In terms of leadership, England have no shortage of on-field generals, the ideal complement to their burgeoning crop of talented, freewheeling youngsters. This is entirely deliberate.

Southgate also declared he wanted a team "that excites the public, that the supporters like watching and are proud of".

A competitive record of 44 wins, 14 draws and 10 defeats in 68 games gives him a winning record of 64.7 per cent. Of England managers with more than one game in charge, that is second only to Fabio Capello's 66.7 per cent (42 games, 28 wins, eight draws, six defeats). World Cup winner Ramsey achieved a 61.1 per cent win record from 113 games.

Southgate has explored his options and given debuts to 50 players, the most since Bobby Robson, who handed first caps to 64 players during his eight-year tenure.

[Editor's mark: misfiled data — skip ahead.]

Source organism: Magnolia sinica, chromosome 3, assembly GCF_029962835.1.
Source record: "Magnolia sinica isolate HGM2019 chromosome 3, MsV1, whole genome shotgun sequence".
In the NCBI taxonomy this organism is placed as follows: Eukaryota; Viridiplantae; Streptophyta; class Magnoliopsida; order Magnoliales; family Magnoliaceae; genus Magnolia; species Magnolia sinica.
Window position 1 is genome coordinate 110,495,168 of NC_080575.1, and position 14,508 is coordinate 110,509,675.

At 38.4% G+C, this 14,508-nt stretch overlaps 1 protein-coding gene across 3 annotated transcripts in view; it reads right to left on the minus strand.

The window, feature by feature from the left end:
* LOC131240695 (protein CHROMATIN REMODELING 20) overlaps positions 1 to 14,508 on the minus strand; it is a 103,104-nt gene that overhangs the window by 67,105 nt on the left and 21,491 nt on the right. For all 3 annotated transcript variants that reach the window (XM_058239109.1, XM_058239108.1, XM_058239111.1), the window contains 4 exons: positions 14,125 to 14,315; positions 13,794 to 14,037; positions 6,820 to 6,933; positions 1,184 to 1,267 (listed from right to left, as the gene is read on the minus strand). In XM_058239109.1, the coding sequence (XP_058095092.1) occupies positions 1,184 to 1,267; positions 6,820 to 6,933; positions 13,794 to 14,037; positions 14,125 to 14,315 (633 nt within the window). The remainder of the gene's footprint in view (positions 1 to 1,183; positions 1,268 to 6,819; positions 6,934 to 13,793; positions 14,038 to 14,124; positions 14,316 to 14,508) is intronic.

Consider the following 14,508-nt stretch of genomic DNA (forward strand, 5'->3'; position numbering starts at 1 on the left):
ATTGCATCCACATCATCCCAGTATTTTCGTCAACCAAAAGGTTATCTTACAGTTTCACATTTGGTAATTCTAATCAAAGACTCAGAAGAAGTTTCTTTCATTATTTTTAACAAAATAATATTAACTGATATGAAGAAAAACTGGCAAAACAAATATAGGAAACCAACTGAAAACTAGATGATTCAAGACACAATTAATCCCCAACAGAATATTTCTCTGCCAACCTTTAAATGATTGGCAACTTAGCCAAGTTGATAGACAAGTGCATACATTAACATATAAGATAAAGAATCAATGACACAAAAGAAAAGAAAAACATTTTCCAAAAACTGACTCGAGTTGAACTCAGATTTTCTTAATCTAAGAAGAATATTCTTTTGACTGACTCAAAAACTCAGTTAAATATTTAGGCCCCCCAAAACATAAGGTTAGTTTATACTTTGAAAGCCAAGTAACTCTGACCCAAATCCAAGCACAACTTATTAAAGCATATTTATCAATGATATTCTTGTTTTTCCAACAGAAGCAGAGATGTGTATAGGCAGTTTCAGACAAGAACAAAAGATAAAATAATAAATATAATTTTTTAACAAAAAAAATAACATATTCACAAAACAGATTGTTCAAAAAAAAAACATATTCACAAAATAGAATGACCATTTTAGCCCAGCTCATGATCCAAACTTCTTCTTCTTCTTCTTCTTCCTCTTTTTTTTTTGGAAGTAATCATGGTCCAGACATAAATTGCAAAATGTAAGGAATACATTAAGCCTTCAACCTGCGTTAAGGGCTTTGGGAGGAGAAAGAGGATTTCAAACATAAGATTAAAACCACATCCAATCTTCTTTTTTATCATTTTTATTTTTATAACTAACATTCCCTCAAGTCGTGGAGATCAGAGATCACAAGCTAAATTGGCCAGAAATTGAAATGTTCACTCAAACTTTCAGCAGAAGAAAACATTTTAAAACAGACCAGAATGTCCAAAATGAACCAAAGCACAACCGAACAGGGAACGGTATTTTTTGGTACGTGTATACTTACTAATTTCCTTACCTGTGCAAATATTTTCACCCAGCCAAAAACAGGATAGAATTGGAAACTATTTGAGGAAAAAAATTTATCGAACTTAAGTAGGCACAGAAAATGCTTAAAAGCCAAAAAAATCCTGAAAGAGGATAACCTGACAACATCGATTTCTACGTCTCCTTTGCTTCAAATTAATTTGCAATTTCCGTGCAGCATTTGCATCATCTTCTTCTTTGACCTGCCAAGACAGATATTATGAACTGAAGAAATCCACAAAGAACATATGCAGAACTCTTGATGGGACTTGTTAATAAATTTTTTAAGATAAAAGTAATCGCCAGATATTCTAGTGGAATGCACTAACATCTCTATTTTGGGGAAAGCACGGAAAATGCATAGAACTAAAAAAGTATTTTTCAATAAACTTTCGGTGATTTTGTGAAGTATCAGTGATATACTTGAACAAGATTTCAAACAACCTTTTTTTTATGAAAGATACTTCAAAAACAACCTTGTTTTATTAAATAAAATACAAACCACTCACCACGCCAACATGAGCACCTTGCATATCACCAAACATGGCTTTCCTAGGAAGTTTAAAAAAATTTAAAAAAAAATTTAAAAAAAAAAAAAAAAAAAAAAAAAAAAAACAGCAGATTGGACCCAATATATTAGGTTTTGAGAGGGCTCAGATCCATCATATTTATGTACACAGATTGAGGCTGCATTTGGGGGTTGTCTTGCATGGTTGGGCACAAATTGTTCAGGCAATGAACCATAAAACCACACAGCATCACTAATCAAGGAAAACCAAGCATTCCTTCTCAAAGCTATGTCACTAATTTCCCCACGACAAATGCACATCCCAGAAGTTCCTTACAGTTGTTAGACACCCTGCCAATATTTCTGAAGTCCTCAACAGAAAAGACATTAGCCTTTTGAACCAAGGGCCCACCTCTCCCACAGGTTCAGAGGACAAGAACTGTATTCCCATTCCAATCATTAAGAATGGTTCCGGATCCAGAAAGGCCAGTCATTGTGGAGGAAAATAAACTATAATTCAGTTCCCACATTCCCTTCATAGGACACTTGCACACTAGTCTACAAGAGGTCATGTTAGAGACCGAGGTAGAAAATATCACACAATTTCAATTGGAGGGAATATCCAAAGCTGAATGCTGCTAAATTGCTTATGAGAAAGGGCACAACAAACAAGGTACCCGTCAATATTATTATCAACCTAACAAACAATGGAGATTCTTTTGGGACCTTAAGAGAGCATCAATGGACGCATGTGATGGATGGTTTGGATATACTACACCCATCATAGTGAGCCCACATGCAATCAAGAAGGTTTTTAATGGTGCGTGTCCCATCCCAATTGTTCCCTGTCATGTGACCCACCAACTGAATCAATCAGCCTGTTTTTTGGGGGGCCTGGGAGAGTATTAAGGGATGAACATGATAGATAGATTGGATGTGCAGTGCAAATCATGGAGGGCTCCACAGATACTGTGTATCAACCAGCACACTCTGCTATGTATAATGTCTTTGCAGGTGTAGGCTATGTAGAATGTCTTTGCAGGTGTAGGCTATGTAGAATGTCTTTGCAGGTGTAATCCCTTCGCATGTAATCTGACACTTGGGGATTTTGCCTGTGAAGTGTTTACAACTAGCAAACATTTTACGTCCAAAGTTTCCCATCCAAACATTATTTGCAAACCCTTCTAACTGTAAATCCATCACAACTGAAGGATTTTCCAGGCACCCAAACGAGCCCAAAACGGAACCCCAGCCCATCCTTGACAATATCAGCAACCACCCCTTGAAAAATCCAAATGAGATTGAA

Of the debutants under Southgate, Jordan Pickford has played the most games (42), followed by Maguire (41), Kieran Trippier (35) and Jesse Lingard (32). There have been 14 players who have won just one cap to date in the Southgate era, but among those are a number of players who might realistically expect to win plenty more, such as Harvey Barnes, Nathaniel Chalobah, Conor Gallagher, Mason Greenwood, Dean Henderson, James Maddison and Aaron Ramsdale.

Others seem likelier to go down as one-cap wonders, such as Dominic Solanke, Nathan Redmond, Jack Cork and Lewis Cook. But Southgate has rewarded players in form, cultivating an open-door policy within the England camp that can only be healthy.

Twenty of the debutants have been aged 21 or under, with the youngest being Borussia Dortmund livewire Jude Bellingham, who was 17 years and 136 days old when he featured against the Republic of Ireland in November 2020.

In total, Southgate has capped 83 players to date. There should be many more to come, with the manager recently signing a contract extension through to 2024

Kane, who made his debut under Hodgson, has made more appearances than any other player (50) and scored the most goals (43) during the Southgate era.